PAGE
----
Living in Tehran
Tehran is a metropolis with around 9 million inhabitants. Six-lane highways through the city are not enough to avoid rush hour traffic congestion for hours. In this dense city filled with apartments, a freestanding villa with a raised garden is very unusual. We designed this villa as a retreat: a place where one can relax when returning home from a busy day in a crowded city.
Exclusive high end villa with 4 floors
This 1400 m2 high end villa is located in a steep mountainous area. The garden is raised 7 meters above the lower street level. The villa has 2 underground floors and 2 floors above ground. The lowest floor is at the level of the lower street, where the garage can be reached via a 20 meters long tunnel. For a refreshing experience, the visitors enter the villa through the garden. This walk also provides panoramic views towards the city.
Inner garden with holiday feeling
The heart of the house is designed as a 28 m2 inner garden, inspired by vernacular courtyard houses. The inner garden is filled with palm trees to give a holiday feeling and creating a relaxing atmosphere.
Persian vernacular architecture
The design of the Inner Garden Villa was inspired by the traditional Persian architecture, mainly the configuration of the courtyard houses and their microclimatic effect. These houses are designed around a courtyard, where the functions of the surrounding rooms can change during the seasons, so as to get the best balance between the rooms' climatic conditions and their use.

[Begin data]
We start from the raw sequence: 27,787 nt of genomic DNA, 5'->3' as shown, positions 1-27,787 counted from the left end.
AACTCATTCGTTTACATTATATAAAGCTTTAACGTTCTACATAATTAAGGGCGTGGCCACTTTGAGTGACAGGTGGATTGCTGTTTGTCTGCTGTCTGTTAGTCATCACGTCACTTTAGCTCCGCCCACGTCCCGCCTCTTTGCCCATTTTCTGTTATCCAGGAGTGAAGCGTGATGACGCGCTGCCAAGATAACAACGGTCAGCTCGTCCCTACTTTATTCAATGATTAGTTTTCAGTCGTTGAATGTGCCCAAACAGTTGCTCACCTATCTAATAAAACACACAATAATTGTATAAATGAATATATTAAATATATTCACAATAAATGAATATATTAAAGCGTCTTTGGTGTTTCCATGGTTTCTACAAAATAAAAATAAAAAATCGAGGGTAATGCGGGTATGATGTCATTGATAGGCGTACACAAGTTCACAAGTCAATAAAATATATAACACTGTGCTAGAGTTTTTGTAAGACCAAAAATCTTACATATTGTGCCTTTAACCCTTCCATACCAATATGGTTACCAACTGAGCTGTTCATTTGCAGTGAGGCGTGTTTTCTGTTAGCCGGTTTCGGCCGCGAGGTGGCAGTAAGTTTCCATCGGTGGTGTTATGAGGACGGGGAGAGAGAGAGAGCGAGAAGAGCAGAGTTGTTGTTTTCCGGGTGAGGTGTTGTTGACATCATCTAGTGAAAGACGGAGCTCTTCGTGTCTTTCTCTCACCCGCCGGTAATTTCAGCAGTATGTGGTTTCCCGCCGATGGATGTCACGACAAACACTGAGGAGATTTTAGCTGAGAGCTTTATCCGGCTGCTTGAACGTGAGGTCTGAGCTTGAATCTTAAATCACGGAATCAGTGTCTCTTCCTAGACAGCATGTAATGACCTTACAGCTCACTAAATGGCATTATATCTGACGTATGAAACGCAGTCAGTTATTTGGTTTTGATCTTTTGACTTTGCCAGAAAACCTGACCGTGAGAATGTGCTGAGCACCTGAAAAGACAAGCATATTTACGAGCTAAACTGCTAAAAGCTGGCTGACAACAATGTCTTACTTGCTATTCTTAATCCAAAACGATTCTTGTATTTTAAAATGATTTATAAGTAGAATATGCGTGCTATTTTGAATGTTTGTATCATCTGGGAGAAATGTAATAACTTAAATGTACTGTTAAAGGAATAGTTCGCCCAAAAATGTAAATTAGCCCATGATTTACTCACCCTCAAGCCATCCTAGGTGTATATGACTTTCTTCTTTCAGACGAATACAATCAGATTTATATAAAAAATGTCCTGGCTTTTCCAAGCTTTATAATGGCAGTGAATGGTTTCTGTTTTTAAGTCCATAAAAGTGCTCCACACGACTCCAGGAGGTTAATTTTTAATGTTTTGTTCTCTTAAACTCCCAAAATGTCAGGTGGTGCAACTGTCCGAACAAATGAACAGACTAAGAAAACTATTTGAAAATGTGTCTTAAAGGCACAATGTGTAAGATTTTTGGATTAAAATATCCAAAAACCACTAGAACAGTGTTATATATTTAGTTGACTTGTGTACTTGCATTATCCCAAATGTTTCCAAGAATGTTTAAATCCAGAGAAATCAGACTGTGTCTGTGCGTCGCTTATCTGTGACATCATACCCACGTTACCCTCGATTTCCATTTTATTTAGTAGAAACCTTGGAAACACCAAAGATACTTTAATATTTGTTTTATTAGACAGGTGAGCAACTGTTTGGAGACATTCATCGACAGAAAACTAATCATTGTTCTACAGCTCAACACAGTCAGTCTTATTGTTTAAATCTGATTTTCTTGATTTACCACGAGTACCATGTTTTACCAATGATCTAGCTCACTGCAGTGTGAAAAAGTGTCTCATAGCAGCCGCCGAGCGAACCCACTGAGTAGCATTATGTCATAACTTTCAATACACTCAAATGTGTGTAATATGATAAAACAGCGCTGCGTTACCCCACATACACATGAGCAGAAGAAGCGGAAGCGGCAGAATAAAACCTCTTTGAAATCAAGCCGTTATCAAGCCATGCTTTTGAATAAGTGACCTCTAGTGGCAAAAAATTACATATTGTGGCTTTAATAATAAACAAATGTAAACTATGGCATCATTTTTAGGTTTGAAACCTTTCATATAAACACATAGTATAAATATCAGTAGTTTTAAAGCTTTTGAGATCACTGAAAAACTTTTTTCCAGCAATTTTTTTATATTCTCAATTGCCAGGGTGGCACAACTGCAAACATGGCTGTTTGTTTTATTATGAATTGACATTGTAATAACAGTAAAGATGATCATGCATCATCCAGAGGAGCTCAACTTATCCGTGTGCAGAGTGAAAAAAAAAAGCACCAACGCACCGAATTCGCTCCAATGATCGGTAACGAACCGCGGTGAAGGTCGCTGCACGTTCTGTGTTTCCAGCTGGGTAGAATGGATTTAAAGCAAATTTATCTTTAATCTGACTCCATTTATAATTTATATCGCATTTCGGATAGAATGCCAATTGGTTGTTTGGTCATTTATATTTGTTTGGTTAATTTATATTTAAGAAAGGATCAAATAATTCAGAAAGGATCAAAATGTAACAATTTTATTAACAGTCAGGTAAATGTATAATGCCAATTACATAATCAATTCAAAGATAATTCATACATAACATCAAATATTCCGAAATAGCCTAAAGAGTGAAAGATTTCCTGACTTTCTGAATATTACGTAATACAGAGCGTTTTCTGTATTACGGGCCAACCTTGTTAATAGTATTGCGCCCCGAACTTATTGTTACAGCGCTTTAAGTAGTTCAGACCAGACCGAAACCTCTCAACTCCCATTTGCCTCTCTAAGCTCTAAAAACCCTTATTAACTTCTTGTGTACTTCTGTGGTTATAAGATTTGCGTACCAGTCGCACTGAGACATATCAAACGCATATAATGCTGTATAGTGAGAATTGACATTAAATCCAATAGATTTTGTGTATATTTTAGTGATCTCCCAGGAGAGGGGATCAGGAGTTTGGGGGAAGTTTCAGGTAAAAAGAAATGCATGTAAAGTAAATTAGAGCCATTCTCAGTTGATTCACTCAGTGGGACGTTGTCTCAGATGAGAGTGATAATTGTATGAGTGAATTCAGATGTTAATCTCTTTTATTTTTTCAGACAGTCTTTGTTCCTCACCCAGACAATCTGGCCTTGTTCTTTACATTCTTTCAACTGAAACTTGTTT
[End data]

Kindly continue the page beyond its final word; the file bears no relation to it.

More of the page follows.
Retractable glass roof
The glass void, a retractable glass roof and a partly glass floor guarantee that light can permeate deeply into the building - including in the basement. The sliding roof and sliding doors can let the fresh air into the rooms when desired.
Retractable insulated roof
A second insulated sliding roof protects the house from hot summers (sometimes reaching +40 degrees Celsius). Similar to courtyard houses typology, the inner garden functions as an intimate private space with a pleasant micro-climate.
More Persian influences
Coloured glass blocks are used in the floor of the courtyard to let light into the basement. Inspired by mosaic patterns found in Persian architecture, it can create a special ambience into the wellness area underneath. Purity and hygiene were very important themes during the design development, which have been considered in the design details to facilitate cleaning and to ensure a fixed sequence of different spaces (entering a corridor, then a changing room, then entering the showers) in the wellness area before entering the swimming pool, whose design is inspired by Persian hammam spas (public baths).
The facade is cladded with natural travertine stone: a material which comes directly from the mountains in Iran.
I am Sama, an Iranian architect, living in Holland and working at 123DV. I never imagined traveling all the way to The Netherlands ending up working on a project in my home town. It is exciting to deal with cultural aspects, climatic features, and local building techniques which are familiar to me and new to 123DV